Spirit of Freedom and Candy Bomber crew set to return to Roanoke Island, donations still needed
Published 10:22 am Sunday, December 11, 2022
The well-known Spirit of Freedom “Candy Bomber” aircraft and crew are set to return to Dare County Regional Airport this coming weekend. This year’s flight will be in memory of Col. Gail Halvorson, the namesake of the Candy Bomber aircraft and reenactment.
The plane is set to arrive on December 16 and the crew will appear at the Virginia S. Tillett Community Center in Manteo at 6:30 p.m. for a get-together; the community is invited. There will be a flyover on Saturday, December 17 and the candy drops will occur Sunday, December 18, the first at 12:30 p.m. for younger children and the second at 1 p.m. for older children. The sponsor flight will be after the candy drop and afterwards, the aircraft it will be open to the public.
Donations for this event are still greatly needed. Those interested in donating should contact Karin Edmond at 252-473-1795 or mail them to Candy Bomber 2022, c/o Karin Edmond, PO Box 1226, Manteo, NC 27954 as soon as possible.
Information from Edmond follows about the background of the Candy Bomber and her experience as a child in Berlin during World War II:
In memory of Colonel Gail Halvorsen
Hi, my name is Karin Edmond. I was born and raised in Berlin, Germany. At the beginning of World War ll. It was a less-than-lovely time to be a child. When the war came to a standstill in May 1945, the city of Berlin was cut in two parts. One side East Berlin was under Soviet control, and the other side West Berlin was controlled by the allies.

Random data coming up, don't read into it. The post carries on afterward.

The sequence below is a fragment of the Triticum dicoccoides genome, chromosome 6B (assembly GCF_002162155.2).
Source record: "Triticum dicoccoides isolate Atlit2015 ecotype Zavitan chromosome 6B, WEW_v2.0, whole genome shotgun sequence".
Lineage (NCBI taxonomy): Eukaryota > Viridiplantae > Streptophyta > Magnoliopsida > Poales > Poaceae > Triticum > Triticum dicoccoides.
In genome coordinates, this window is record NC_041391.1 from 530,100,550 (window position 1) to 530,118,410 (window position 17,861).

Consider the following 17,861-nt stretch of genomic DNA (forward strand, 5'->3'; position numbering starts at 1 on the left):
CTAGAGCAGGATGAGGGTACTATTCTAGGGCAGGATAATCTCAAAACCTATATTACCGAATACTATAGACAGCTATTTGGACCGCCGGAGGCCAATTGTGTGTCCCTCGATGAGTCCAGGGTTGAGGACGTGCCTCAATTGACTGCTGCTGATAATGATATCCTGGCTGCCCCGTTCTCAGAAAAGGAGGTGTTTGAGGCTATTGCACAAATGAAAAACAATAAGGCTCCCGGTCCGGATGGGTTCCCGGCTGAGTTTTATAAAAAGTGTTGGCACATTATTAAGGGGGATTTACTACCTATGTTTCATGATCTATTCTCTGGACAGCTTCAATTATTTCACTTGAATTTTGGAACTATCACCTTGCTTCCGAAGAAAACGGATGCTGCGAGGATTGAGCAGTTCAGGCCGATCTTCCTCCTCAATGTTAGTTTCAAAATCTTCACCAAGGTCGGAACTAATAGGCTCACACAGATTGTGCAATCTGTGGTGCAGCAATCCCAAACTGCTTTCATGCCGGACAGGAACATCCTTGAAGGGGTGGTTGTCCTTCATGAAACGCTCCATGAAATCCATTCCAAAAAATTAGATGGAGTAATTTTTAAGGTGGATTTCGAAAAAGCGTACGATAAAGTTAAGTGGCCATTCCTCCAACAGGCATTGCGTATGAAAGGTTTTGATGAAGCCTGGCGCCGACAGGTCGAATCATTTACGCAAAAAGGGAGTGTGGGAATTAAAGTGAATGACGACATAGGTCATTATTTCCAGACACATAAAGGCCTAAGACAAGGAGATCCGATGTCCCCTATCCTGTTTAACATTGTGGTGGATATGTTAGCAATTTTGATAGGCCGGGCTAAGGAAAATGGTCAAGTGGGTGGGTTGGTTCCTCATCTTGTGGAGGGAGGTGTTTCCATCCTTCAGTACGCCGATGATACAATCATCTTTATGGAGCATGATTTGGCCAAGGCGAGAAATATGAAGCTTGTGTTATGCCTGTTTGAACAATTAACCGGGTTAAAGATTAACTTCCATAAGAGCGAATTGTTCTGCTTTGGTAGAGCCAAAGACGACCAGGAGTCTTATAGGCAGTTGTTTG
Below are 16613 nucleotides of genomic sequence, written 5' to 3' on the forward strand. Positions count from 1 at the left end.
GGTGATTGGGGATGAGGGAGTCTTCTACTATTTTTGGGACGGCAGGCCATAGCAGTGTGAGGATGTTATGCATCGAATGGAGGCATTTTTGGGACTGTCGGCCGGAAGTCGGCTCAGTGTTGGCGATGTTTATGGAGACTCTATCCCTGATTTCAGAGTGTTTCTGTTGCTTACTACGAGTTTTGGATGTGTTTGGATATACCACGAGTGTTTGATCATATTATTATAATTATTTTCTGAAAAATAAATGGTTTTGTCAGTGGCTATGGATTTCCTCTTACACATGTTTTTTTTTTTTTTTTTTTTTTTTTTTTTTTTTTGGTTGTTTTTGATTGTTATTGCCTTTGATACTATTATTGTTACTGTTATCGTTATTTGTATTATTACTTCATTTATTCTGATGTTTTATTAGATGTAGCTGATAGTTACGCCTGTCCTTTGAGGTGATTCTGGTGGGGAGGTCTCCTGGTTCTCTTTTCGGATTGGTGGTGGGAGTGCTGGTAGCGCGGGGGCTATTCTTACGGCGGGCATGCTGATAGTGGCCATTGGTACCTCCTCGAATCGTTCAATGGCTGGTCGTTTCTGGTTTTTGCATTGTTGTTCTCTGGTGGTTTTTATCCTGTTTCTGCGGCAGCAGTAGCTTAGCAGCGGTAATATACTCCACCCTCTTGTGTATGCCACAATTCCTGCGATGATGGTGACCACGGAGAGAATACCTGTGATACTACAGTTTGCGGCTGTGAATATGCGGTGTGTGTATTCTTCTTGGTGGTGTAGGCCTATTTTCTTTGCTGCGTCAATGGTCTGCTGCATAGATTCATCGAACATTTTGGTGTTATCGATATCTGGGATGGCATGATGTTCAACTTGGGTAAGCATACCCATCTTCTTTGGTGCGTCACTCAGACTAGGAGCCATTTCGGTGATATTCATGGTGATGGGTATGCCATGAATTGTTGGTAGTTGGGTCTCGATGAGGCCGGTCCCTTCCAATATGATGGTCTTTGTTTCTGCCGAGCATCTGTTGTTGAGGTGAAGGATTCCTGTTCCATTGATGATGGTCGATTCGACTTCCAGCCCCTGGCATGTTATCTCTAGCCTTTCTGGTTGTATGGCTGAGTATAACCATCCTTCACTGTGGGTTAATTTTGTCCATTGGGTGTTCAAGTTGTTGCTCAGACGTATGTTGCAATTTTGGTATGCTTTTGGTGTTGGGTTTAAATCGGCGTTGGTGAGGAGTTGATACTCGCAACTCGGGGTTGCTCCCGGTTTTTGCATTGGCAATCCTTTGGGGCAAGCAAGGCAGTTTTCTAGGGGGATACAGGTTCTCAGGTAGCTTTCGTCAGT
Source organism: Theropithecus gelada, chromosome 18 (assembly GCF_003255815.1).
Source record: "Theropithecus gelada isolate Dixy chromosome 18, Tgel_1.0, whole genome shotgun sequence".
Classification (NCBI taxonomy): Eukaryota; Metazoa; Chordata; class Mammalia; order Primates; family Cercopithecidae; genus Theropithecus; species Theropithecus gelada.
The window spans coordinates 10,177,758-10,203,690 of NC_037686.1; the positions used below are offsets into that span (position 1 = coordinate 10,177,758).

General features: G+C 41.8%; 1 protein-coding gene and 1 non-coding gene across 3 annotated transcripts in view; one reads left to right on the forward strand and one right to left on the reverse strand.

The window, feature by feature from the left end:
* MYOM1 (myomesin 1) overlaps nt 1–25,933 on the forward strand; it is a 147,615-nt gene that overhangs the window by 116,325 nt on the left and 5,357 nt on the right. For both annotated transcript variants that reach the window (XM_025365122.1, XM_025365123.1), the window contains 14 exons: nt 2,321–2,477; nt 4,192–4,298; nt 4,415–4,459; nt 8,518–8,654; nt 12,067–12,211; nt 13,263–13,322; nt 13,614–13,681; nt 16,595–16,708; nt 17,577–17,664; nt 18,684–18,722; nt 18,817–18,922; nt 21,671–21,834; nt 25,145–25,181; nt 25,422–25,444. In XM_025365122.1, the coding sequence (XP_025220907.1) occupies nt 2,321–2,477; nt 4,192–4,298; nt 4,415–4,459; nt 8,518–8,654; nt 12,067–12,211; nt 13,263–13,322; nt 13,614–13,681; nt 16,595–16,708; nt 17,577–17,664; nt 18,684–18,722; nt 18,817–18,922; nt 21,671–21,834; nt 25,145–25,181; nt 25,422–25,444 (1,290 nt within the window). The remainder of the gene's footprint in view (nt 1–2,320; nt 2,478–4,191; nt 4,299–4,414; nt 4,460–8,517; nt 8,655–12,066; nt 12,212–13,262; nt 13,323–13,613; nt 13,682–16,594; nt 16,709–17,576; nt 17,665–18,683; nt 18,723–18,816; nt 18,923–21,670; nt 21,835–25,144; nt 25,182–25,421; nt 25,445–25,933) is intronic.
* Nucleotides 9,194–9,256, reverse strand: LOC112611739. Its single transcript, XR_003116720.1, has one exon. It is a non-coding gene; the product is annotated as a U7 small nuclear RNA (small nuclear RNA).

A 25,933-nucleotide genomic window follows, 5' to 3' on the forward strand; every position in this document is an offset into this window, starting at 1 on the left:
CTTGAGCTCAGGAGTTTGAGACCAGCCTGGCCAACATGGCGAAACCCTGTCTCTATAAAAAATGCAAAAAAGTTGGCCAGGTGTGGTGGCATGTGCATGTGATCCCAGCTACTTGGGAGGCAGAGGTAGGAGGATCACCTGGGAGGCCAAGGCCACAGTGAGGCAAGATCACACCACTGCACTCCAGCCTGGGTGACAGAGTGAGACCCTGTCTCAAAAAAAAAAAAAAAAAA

Things changed drastically from this point on.
I remember sitting with my siblings and parents having a very meager dinner. We had quickly finished our meal but were still very hungry. We asked our mother for an extra half slice of bread each. She looked at us, walked over to the cupboard, opened it up to show us it was empty. She said, “we have no more food until we are allowed to get our rations.” We all went to bed hungry, and from then on, most nights my brothers, my sisters, and parents would go to bed hungry. With all the turmoil happening around me, my siblings and I often asked ourselves, “why were we even born?”
The Soviets gave West Berlin only three ways out: by rail, water, and by using the Autobahn. Surrounding all of Berlin was Soviet territory. This was the start of the Cold War.
The West Berliners started right away to rebuild their war-torn city. in May 1948, the Soviets saw how the West Berlin revitalization was coming along very well and they were not happy. The Soviets started making trouble for East Berlin at the checkpoints to purposely make revitalizing almost impossible.
One night, on May 12th, 1948 at midnight, they shut off the power, closed the railroad, the waterways, and the Autobahn. The power plant at the time was in East Berlin. There was a population of almost three million in West Berlin at this time. The Soviets wanted control of the city. We had food for only three days in the entire city. The Soviets wanted to starve us to death. But, thank God for the Americans, British, and French who came to our rescue.
Even after the Allies fought the Germans over three years prior, the Allies decided to fly in food, heating fuel, and whatever could be of use to help the West Germans. Every 90 seconds, one plane landed or took off. At first, they flew in fresh food but it cost too much and was too heavy to transport. To fix this issue, everything that could be was dehydrated: meat, eggs, milk, potatoes, and all other vegetables.
We children lived on 750 calories per day while the adults got to have up to 1250 calories per day. This lasted for 14 months during this difficult time.